I’ve decided to try and change the way I interact online, and have already made a few changes that almost certainly no one has noticed but me. The first is that while I visit and “use” Facebook, I have never actually liked it very much and do so really only because that’s where the people are. On the other hand, I really do enjoy Twitter, and am far more engaged there than I ever was or will be on Facebook. I was piping my Twitter posts into Facebook, just as a simulacrum of interaction…but I don’t think I want to do that anymore. So I’m not.
I have also gone weeks this year without blogging, and after consideration, I don’t like that very much. Why not just use Facebook to write things like this? Because I really do feel very strongly about controlling how my words are displayed, and I want to own my own voice. So I’m going to try to blog more frequently, about things that I find interesting, and share those things out to Facebook and Twitter and elsewhere…but I want to try and make my blog somewhere people can come and learn about what I’m doing and what I think is cool in the world. It used to be that, and I think I need it to be that again.
The TL;DR version is: I’m going to try and blog more, and share more accurately the things that I think are interesting or important. I will use Facebook and Twitter as other channels to talk, but if the medium really is the message, I don’t want my message to be Facebook and Twitter. I want the medium to be my own.
3 replies on “Revisiting my medium”
I very much agree with your comments here and have done the same myself! I was an early adopter of F@cebook in 2006 thanks to my student workers at Miami University and later joined Twitter. Over the course of time, I grew more and more concerned with privacy issues, and then later issues of true content ownership. Coming from a corporate background, I have long ago subscribed to the idea Steve Gibson has said where “all the cloud is, is your saving your data on someone else’s hard drive.” In that, you just can’t control it in reality… I never worry about the NSA and my comments, but I do worry about the marketers. There’s no way to stop them really, all I can do is interrupt their data feed on my activities and leaving Facebook and limiting my interactions with Google and Amazon seem to be the best I can do.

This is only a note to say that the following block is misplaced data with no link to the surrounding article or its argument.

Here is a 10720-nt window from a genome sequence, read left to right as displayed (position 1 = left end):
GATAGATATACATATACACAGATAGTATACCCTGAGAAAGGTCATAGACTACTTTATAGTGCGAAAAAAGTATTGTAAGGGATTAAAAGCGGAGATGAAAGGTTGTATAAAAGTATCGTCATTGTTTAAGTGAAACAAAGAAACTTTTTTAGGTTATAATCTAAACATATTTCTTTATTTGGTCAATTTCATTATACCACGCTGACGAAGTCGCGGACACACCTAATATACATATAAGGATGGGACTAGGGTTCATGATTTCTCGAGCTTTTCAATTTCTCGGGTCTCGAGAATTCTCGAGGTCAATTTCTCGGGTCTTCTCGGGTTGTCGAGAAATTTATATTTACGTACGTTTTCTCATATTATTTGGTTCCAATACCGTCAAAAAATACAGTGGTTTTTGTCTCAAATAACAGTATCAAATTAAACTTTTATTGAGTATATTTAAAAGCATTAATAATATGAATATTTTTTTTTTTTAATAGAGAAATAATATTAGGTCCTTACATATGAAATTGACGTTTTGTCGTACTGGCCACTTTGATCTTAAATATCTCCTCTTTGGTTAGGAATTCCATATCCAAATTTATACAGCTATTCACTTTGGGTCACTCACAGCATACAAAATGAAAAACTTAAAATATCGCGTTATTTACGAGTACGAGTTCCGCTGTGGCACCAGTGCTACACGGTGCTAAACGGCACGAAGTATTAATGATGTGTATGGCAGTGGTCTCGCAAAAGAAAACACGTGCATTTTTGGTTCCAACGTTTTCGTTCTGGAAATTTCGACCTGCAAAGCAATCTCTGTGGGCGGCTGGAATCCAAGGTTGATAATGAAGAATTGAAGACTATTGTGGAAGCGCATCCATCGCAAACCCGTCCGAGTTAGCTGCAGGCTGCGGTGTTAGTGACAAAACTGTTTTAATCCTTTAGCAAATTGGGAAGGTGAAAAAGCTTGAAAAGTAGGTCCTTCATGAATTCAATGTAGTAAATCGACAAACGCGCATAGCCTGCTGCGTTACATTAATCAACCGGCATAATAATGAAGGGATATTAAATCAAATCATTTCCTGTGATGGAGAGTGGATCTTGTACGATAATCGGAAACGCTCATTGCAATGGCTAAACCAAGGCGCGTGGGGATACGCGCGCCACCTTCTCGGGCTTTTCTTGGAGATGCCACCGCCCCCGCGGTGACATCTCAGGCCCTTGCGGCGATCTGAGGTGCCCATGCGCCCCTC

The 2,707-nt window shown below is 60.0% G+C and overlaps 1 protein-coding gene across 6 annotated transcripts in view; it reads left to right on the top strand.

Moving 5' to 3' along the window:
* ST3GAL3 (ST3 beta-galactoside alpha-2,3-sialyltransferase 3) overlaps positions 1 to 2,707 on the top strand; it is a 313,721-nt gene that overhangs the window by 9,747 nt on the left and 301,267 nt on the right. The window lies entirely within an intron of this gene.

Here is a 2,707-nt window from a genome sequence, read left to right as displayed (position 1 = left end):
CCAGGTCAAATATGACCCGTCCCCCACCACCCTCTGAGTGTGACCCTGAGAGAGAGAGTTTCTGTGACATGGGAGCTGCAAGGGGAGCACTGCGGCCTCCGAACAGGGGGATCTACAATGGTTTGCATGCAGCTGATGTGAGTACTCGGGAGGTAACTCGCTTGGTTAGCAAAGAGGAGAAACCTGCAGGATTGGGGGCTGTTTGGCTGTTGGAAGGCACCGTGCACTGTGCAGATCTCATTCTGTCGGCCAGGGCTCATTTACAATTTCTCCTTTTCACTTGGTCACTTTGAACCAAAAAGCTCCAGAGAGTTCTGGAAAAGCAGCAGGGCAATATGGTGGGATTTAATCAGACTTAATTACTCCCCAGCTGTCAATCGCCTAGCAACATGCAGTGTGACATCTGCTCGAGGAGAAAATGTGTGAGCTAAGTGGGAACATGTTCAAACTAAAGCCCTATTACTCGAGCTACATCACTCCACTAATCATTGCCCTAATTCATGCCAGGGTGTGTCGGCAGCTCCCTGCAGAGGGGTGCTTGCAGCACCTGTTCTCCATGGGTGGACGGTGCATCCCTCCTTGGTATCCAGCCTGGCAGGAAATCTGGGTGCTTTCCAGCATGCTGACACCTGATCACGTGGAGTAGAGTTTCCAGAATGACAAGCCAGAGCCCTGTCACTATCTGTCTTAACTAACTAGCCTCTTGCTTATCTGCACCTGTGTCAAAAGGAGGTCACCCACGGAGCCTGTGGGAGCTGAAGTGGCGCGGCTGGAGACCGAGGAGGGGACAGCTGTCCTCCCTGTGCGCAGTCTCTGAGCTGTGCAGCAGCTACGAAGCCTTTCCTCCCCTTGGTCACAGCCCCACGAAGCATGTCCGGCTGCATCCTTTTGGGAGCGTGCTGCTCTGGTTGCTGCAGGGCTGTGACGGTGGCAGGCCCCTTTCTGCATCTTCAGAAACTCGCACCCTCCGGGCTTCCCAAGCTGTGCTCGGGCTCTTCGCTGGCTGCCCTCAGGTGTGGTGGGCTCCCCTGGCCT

I’ve been inspired by a lot of your work over time, and for the past year I’ve been working on ideas around microcomputers as servers, and an “anti-cloud” ideology for library services (especially for small/special libraries). During this research, I’ve also used “Little Snitch” on my Mac as an application level firewall to monitor my web browsing in detail. Over time, I have grown more and more disheartened with the amount of connections my system makes to other services when doing simple acts such as loading my LinkedIn page. I have abandoned Facebook more than two years ago, so I can only imagine what Little Snitch would report if I logged back on to load my feed there…
Thank you for all the great work and content you put out to the library community.
Northern Kentucky University
This is awesome, I look forward to reading more! I keep telling myself that I will blog, too. Over the past several months, I have made accounts on all of the major social networking sites, but I don’t remember to use all of them. But, if one of them needs to “go”, it will be Facebook. I still check it for news relating to my friends and family, but I don’t think I’ll be posting much any more.
[…] post as well as the TL;DR version below , was inspired by Jason’s Revisiting my Medium post as well as the first #blogging101 […]